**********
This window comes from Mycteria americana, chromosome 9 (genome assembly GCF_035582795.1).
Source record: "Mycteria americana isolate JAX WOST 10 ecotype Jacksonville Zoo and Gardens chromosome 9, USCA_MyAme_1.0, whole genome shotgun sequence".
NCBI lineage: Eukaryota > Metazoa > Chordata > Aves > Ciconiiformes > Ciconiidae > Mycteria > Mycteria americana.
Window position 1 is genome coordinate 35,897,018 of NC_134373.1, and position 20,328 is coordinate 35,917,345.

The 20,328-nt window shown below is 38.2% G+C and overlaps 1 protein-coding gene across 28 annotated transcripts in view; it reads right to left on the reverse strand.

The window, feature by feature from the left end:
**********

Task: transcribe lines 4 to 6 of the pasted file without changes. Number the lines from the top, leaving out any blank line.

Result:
Window position 1 is genome coordinate 35,897,018 of NC_134373.1, and position 20,328 is coordinate 35,917,345.

The 20,328-nt window shown below is 38.2% G+C and overlaps 1 protein-coding gene across 28 annotated transcripts in view; it reads right to left on the reverse strand.

The window, feature by feature from the left end: